China conducted a land-based missile interception test that “achieved its planned goal,” according to the Defense Ministry, defining it as defensive and not directed at any specific nation.
As part of an ambitious modernization project led by President Xi Jinping, China has increased research on all types of missiles, from those that can destroy satellites in orbit to powerful nuclear-tipped ballistic missiles.
Beijing has already tested missile interceptors; the most recent public declaration of a test was in February 2021, and the one before that was in 2018. According to state media, China has been testing anti-missile defence systems since at least 2010.
The ministry said late Sunday in a terse statement that the “ground-based midcourse anti-missile intercept technology” test had taken place that night.
“The test met its objectives,” the government added. “This test was defensive in nature and was not directed at any specific country.”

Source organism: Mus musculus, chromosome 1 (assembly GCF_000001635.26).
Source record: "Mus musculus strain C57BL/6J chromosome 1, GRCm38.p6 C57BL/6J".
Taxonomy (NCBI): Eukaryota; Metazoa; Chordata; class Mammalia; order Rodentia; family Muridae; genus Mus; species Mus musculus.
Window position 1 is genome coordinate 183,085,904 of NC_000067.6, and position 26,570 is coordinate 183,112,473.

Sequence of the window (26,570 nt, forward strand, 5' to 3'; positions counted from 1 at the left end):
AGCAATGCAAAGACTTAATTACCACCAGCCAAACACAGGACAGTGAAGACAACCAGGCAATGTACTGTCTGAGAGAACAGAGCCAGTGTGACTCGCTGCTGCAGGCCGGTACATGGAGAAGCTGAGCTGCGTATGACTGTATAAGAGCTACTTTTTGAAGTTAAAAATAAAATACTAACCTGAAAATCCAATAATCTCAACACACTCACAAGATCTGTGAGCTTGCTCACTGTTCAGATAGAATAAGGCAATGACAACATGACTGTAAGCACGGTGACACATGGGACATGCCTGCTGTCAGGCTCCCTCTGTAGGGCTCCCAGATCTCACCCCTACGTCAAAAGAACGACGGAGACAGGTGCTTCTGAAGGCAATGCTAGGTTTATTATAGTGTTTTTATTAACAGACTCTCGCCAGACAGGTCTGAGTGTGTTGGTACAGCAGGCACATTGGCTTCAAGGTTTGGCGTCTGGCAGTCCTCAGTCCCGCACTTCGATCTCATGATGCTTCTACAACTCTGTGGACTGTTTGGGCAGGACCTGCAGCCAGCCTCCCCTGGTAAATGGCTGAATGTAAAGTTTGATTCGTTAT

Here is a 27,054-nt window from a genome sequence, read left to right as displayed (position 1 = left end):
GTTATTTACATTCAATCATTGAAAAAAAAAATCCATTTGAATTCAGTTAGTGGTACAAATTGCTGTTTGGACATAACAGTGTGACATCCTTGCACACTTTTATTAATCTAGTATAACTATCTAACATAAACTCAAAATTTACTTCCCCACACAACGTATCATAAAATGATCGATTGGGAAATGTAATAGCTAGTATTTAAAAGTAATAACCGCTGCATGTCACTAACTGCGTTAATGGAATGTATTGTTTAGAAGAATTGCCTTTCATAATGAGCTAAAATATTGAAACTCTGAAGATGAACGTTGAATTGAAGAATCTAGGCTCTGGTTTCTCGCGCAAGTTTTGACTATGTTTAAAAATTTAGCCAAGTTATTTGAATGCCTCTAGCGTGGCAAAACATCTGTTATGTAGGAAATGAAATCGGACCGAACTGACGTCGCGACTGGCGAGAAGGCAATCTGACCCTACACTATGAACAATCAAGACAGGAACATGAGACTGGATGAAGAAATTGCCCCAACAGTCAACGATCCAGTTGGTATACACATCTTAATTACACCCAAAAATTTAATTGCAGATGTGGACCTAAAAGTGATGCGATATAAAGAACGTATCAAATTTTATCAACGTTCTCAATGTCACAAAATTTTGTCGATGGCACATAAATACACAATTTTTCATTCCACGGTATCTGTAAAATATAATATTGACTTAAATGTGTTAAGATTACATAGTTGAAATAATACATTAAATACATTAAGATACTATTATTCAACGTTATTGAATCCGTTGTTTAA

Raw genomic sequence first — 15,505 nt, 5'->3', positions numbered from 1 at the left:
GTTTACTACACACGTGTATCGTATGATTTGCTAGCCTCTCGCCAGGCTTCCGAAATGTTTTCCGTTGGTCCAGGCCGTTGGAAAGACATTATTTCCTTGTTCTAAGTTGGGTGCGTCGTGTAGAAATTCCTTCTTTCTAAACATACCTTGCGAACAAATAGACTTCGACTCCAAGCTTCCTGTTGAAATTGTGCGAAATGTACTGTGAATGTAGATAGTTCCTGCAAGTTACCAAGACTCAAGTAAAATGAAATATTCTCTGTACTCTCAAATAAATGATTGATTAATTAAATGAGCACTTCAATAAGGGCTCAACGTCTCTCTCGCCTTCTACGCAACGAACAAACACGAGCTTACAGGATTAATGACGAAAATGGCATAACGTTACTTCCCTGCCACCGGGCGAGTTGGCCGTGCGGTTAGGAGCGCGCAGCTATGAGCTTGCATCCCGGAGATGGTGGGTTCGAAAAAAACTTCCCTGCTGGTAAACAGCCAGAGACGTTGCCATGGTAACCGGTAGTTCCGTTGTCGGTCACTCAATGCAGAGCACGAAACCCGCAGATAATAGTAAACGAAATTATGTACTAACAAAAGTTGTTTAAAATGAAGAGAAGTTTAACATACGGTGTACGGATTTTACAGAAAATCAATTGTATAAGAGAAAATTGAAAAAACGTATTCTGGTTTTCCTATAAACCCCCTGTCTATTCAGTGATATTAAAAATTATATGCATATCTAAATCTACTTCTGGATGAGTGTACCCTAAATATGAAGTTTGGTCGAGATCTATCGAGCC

There were no more details offered.
China and its partner Russia have regularly expressed concern to the United States’ deployment of the Terminal High Altitude Area Defense (THAAD) anti-missile defence system in South Korea.
China claimed that the equipment’s strong radar may infiltrate its country. China and Russia have also conducted mock anti-missile exercises.
Aside from brief announcements by the Defense Ministry or official media, China has provided scant specifics regarding its own missile programmes.
After images of anti-missile system testing aired on official media in 2016, the Defence Ministry affirmed that the tests will continue.
According to Beijing, such technology is required for national defence and security.